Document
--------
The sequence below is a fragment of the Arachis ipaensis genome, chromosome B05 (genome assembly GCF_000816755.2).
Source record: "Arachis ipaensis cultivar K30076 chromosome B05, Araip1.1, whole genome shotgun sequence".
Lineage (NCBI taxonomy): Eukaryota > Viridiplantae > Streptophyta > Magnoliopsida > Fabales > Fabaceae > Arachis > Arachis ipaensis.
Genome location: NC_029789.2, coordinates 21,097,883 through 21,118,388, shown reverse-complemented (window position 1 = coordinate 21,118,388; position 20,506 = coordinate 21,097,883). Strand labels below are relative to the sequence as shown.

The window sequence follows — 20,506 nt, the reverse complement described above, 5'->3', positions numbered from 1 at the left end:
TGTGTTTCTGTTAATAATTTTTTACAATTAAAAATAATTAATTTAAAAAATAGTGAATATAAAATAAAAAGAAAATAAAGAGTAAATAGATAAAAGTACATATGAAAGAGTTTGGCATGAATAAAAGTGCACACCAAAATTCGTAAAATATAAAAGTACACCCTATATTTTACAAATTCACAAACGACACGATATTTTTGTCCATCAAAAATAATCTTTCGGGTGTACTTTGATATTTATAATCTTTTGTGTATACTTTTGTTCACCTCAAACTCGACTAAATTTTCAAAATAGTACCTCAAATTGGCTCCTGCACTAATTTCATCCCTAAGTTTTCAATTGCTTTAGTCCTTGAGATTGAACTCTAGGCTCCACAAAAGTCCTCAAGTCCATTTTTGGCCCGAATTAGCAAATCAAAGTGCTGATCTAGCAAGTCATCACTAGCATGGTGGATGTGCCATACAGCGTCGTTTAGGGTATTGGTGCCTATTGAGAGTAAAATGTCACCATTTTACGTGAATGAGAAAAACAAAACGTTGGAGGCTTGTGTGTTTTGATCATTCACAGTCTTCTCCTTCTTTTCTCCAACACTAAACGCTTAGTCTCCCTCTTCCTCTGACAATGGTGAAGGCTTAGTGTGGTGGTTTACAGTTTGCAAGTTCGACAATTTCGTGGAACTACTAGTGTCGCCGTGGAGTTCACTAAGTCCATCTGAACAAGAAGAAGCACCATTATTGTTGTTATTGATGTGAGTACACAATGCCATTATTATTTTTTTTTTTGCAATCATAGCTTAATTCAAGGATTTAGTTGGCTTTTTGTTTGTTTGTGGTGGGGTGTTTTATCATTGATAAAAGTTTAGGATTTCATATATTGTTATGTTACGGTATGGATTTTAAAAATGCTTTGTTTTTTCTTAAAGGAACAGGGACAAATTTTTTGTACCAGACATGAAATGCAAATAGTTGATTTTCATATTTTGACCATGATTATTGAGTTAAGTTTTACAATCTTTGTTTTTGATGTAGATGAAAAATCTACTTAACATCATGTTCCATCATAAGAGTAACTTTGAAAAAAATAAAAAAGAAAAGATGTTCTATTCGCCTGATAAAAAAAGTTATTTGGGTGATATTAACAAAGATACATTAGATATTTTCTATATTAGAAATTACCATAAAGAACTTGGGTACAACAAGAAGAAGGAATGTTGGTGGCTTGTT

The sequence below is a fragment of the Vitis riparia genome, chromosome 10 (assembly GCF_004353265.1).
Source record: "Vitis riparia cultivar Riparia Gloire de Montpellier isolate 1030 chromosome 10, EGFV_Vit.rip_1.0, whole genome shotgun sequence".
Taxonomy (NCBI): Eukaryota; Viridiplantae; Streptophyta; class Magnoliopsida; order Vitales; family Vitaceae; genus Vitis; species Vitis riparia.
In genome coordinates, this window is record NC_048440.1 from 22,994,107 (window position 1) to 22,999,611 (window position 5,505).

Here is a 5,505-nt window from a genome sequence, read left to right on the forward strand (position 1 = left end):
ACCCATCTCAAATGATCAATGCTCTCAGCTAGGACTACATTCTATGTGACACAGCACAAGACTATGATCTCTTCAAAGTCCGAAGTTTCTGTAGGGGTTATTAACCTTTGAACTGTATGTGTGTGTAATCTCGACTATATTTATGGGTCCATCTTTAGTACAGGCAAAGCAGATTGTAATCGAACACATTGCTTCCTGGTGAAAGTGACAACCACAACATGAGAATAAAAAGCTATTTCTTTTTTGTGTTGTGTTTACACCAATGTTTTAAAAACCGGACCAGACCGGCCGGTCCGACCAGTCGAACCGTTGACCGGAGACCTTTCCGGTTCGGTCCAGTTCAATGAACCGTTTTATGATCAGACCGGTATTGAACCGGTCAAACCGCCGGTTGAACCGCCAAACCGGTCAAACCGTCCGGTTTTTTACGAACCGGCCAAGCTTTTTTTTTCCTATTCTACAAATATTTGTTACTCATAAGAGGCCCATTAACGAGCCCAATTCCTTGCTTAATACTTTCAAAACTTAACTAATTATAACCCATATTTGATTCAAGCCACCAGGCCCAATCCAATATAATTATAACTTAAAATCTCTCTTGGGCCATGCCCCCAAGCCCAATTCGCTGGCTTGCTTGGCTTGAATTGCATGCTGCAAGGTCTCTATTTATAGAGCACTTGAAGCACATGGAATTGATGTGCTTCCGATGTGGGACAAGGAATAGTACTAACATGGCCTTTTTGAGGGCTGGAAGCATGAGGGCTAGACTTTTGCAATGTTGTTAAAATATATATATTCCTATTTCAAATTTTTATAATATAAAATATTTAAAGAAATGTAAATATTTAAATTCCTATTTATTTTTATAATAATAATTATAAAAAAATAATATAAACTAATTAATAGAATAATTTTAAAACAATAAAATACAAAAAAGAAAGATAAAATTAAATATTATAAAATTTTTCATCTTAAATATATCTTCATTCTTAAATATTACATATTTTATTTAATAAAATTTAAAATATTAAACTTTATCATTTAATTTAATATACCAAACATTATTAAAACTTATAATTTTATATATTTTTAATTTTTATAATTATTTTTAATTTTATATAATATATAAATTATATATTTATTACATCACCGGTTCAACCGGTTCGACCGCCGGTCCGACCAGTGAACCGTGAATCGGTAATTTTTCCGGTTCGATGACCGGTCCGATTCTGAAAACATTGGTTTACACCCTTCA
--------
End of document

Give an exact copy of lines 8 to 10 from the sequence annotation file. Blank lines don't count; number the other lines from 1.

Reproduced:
Source record: "Vitis riparia cultivar Riparia Gloire de Montpellier isolate 1030 chromosome 10, EGFV_Vit.rip_1.0, whole genome shotgun sequence".
Taxonomy (NCBI): Eukaryota; Viridiplantae; Streptophyta; class Magnoliopsida; order Vitales; family Vitaceae; genus Vitis; species Vitis riparia.
In genome coordinates, this window is record NC_048440.1 from 22,994,107 (window position 1) to 22,999,611 (window position 5,505).